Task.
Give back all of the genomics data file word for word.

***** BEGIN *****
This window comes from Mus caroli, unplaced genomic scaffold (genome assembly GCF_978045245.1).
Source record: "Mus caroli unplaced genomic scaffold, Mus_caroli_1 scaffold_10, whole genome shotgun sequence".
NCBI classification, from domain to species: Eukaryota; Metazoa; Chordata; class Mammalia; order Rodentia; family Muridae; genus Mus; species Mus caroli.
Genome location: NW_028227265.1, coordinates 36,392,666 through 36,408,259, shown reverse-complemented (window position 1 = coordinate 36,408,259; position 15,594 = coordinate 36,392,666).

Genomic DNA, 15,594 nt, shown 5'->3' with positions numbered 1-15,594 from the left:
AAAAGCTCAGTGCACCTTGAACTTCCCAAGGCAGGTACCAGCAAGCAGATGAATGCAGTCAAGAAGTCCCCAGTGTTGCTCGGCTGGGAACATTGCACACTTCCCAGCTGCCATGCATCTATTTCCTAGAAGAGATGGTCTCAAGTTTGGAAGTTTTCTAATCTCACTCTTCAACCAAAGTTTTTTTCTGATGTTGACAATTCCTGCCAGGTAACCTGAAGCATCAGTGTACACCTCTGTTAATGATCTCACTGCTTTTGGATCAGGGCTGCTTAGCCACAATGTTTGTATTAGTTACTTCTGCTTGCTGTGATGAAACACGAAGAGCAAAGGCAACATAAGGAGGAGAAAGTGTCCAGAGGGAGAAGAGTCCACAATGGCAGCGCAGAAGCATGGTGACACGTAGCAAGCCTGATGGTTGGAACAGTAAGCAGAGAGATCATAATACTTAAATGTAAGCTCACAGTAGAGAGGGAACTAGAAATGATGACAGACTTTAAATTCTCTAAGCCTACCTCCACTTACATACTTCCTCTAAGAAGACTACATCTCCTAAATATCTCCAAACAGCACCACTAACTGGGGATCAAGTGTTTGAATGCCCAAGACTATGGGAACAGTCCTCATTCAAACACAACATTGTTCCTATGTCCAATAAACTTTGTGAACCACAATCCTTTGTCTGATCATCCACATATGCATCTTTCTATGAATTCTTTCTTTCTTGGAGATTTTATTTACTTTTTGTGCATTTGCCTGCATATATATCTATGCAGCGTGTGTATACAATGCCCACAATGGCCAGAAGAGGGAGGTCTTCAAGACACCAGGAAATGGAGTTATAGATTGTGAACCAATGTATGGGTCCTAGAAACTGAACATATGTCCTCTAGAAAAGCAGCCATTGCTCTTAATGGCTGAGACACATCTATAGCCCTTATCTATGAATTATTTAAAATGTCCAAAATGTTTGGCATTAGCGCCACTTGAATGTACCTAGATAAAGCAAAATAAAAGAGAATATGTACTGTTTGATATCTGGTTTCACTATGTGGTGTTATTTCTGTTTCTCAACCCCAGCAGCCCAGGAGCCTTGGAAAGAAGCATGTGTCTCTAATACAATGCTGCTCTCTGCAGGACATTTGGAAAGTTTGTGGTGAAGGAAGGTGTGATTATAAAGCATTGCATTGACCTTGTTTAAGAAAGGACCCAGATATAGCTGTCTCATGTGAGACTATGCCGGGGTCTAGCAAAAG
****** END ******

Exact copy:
This window comes from Mus caroli, unplaced genomic scaffold (genome assembly GCF_978045245.1).
Source record: "Mus caroli unplaced genomic scaffold, Mus_caroli_1 scaffold_10, whole genome shotgun sequence".
NCBI classification, from domain to species: Eukaryota; Metazoa; Chordata; class Mammalia; order Rodentia; family Muridae; genus Mus; species Mus caroli.
Genome location: NW_028227265.1, coordinates 36,392,666 through 36,408,259, shown reverse-complemented (window position 1 = coordinate 36,408,259; position 15,594 = coordinate 36,392,666).

Genomic DNA, 15,594 nt, shown 5'->3' with positions numbered 1-15,594 from the left:
AAAAGCTCAGTGCACCTTGAACTTCCCAAGGCAGGTACCAGCAAGCAGATGAATGCAGTCAAGAAGTCCCCAGTGTTGCTCGGCTGGGAACATTGCACACTTCCCAGCTGCCATGCATCTATTTCCTAGAAGAGATGGTCTCAAGTTTGGAAGTTTTCTAATCTCACTCTTCAACCAAAGTTTTTTTCTGATGTTGACAATTCCTGCCAGGTAACCTGAAGCATCAGTGTACACCTCTGTTAATGATCTCACTGCTTTTGGATCAGGGCTGCTTAGCCACAATGTTTGTATTAGTTACTTCTGCTTGCTGTGATGAAACACGAAGAGCAAAGGCAACATAAGGAGGAGAAAGTGTCCAGAGGGAGAAGAGTCCACAATGGCAGCGCAGAAGCATGGTGACACGTAGCAAGCCTGATGGTTGGAACAGTAAGCAGAGAGATCATAATACTTAAATGTAAGCTCACAGTAGAGAGGGAACTAGAAATGATGACAGACTTTAAATTCTCTAAGCCTACCTCCACTTACATACTTCCTCTAAGAAGACTACATCTCCTAAATATCTCCAAACAGCACCACTAACTGGGGATCAAGTGTTTGAATGCCCAAGACTATGGGAACAGTCCTCATTCAAACACAACATTGTTCCTATGTCCAATAAACTTTGTGAACCACAATCCTTTGTCTGATCATCCACATATGCATCTTTCTATGAATTCTTTCTTTCTTGGAGATTTTATTTACTTTTTGTGCATTTGCCTGCATATATATCTATGCAGCGTGTGTATACAATGCCCACAATGGCCAGAAGAGGGAGGTCTTCAAGACACCAGGAAATGGAGTTATAGATTGTGAACCAATGTATGGGTCCTAGAAACTGAACATATGTCCTCTAGAAAAGCAGCCATTGCTCTTAATGGCTGAGACACATCTATAGCCCTTATCTATGAATTATTTAAAATGTCCAAAATGTTTGGCATTAGCGCCACTTGAATGTACCTAGATAAAGCAAAATAAAAGAGAATATGTACTGTTTGATATCTGGTTTCACTATGTGGTGTTATTTCTGTTTCTCAACCCCAGCAGCCCAGGAGCCTTGGAAAGAAGCATGTGTCTCTAATACAATGCTGCTCTCTGCAGGACATTTGGAAAGTTTGTGGTGAAGGAAGGTGTGATTATAAAGCATTGCATTGACCTTGTTTAAGAAAGGACCCAGATATAGCTGTCTCATGTGAGACTATGCCGGGGTCTAGCAAAAG